The joys of nav-radding!
A GEE navigation system was installed which worked by measuring a phase difference between signals from two ground stations. When this information was transferred to a special map showing intersecting hyperbolic curves, it provided the navigator with a position fix.
A special type of radar altimeter allowed blind flying to very precise heights above the ground and there was also an ILS (instrument landing system), which could guide the aircraft through cloud or fog down a predetermined slope to the runway threshold until the pilot could see the runway lights.
The Javelin also made use of two special identification systems.
IFF (Identification Friend or Foe), a ground-to-air system; and
FIS (Fighter Identification System) an air-to-air system.
Cpl. Maurice Saltmarsh served with No.29 Squadron as a radar technician and has sent me the following notes:
"The Javelins I worked on did have IFF equipment ... triggered from a signal from the ground radar station. If the aircraft being "interrogated" had IFF fitted (and had the correct mode selected) then a response signal was transmitted back to the ground station which appeared as a secondary blip adjacent to the target echo on the ground PPI screen."
"[...]FIS (Fighter Identification System) with a Trans/Rec. unit at the trailing edge on the top of the tailplane. The Navigator in the aircraft behind pushed a button on the main search radar indicator unit which caused his FIS to interrogate the FIS in the aircraft in front of him. If the one in front was fitted with FIS, the one behind would receive a blip under the blip from the search radar. If the front aircraft did not have FIS fitted, I assume it would be treated as "the enemy"."
Some of these systems are described in more detail below.
This is the telebriefing system. The crew could be briefed before take off whilst sitting in the aircraft, by means of a land line from the briefing office connected to a plug inside the port wheel bay. The lead was incorporated into the port wheel chock and disconnected automatically as the aircraft moved off.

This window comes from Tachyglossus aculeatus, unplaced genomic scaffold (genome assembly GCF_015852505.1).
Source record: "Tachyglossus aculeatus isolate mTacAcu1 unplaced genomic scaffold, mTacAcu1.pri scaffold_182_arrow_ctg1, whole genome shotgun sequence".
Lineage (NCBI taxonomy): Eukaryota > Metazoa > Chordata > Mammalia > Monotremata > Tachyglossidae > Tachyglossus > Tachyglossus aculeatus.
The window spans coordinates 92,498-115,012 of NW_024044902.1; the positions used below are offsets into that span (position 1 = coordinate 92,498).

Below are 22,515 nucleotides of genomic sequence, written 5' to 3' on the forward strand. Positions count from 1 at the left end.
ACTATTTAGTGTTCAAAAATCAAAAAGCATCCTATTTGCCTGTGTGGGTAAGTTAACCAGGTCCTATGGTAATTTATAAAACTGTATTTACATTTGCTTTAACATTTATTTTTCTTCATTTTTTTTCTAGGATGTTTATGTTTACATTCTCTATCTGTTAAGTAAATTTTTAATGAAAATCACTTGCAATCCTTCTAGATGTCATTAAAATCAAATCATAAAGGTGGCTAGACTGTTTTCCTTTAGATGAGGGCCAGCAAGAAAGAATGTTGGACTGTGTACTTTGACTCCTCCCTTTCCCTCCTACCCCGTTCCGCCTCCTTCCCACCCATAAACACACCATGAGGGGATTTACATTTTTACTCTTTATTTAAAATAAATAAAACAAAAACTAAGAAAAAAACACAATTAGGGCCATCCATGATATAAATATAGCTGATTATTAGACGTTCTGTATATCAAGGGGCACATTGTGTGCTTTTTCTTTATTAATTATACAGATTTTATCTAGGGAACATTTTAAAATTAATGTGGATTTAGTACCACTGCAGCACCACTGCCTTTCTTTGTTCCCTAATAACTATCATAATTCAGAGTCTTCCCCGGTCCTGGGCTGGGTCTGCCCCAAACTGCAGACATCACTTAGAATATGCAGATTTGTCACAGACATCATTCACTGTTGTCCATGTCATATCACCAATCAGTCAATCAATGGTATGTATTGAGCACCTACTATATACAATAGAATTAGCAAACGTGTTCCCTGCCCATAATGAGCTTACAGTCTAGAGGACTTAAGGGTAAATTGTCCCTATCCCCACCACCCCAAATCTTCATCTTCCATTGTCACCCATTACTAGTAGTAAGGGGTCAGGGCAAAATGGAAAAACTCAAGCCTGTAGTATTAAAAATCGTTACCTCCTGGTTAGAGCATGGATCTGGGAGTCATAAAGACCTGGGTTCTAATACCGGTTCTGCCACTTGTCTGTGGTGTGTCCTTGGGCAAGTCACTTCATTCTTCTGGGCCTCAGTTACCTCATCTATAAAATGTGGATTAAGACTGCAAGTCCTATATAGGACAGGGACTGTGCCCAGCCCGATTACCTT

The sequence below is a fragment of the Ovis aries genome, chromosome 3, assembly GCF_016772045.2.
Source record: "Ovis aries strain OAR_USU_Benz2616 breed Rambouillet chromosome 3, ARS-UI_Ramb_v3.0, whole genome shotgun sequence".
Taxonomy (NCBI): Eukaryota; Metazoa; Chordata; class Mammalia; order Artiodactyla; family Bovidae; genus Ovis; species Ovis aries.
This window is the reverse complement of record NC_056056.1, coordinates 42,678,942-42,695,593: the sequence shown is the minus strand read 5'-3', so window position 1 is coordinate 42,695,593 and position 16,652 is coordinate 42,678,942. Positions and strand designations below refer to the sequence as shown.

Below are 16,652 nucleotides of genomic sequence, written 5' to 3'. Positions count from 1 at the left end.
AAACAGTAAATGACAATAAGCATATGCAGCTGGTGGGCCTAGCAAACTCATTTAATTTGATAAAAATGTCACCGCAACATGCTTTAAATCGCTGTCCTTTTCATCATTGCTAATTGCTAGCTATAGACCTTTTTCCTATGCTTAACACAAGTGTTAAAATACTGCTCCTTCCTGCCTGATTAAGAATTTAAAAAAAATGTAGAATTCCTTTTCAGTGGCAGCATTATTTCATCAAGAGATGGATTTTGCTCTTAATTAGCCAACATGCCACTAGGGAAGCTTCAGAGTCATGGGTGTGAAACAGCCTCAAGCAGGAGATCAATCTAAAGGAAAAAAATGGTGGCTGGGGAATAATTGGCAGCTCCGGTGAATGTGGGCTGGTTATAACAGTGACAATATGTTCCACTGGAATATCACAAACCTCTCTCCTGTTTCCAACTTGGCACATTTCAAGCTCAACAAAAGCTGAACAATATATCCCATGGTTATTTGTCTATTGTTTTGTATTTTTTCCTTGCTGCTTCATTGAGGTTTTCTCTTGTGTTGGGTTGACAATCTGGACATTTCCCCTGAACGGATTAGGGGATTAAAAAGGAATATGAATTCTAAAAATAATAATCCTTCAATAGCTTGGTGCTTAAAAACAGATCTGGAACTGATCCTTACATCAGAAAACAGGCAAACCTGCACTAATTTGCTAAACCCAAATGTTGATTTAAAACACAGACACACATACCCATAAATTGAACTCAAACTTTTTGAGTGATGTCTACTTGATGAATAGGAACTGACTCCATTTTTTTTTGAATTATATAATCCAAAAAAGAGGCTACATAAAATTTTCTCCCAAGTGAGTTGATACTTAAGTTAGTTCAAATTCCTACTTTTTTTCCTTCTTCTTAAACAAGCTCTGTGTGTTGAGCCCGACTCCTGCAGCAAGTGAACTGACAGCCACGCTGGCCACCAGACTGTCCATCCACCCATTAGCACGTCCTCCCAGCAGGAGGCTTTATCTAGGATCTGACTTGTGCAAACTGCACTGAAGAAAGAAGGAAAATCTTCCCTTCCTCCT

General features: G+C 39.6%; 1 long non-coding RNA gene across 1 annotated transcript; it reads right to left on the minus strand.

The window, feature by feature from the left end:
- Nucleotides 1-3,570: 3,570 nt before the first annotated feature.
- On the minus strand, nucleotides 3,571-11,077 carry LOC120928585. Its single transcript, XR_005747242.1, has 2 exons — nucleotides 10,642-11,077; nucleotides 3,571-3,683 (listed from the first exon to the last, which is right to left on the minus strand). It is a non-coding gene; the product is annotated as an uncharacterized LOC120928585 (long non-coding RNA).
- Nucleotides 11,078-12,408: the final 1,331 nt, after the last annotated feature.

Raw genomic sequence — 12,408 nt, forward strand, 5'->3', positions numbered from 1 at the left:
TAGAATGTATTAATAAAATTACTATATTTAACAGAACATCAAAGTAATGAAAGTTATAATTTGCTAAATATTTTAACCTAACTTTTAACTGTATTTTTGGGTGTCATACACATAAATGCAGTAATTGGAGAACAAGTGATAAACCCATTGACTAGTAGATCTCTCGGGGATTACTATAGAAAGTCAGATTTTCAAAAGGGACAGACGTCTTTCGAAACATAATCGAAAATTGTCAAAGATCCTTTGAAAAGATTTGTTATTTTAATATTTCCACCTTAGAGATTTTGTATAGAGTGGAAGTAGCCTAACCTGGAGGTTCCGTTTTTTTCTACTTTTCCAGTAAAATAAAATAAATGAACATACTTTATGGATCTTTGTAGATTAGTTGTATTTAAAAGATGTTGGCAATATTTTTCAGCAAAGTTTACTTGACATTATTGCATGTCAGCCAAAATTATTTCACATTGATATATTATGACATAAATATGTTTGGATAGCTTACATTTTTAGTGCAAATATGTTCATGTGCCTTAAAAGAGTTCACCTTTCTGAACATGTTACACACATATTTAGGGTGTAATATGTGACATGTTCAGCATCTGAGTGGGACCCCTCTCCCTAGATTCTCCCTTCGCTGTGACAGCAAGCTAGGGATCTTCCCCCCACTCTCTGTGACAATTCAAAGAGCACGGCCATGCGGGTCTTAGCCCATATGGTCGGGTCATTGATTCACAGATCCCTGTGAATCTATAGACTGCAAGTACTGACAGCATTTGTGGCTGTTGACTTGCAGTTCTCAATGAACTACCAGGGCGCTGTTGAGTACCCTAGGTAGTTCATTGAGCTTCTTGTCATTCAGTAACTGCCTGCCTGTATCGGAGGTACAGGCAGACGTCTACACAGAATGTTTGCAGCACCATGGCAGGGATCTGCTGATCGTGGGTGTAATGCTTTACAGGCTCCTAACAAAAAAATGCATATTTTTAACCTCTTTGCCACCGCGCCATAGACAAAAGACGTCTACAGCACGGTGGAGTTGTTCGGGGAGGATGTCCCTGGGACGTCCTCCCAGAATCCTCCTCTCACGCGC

On the pilotís port console is an amber warning lamp which is lit when the cable is connected, next to this is his press-to-transmit switch. Both the pilot and navigator were able to speak to ground control.
When the telebriefing cable is plugged in, the MIC/TEL connections to the radio are isolated which prevents telebriefing information from being inadvertently transmitted over the UHF system.
This is the UHF radio transmitter/receiver, it covers the band 225.0 to 399.9 MHz using 1750 channels spaced 100KHz apart. Nineteen channels are preset. The control unit is mounted on the pilotís port side at the top left corner of the panel. Next to this is a tone ON/OFF switch which permits Morse signals to be transmitted by modulating the carrier wave with an AF (Audio frequency) signal.
Three radio change-over switches are located on the pilotís port inner instrument panel. They are the intercom switch, the normal/standby set selector, and the power supply switch to select normal bus-bar or emergency battery.
Two UHF aerials are fitted and the pilot could select which one to use with a switch on the starboard throttle lever. The reason for switching aerials is that occasionally the aircraft itself could cause an obstruction in the line-of-sight between an aerial and the aircraft or ground station being worked.
ARI 5284 (AYF)
AYF is a development of the radar altimeter. An FM radio signal would be transmitted from an aerial near the front of the aircraft, (the blade aerial under the port intake) reflected back from the ground and picked up by a similar aerial mounted further back along the fuselage. Both outgoing and returned signals were fed into a detector unit which superimposed them and amplified the resulting Ďbeatí frequency. This was fed through square wave limiter and counter stages to produce an electrical signal in exact proportion to the aircraftís height above the ground. This was presented to the pilot and navigator using a calibrated dial and, for the navigator, a row of three lamps coloured green, amber and red. The pilotís display includes only the red lamp. Green means the aircraft is at the preset altitude, amber means any altitude above this and red means below. Two ranges, high and low, could be selected by the pilot; high measuring 0 to 4000 feet, low was from 0 to 400 feet. This would have been a valuable aid to blind flying, in the Javelinís role as an all weather night fighter.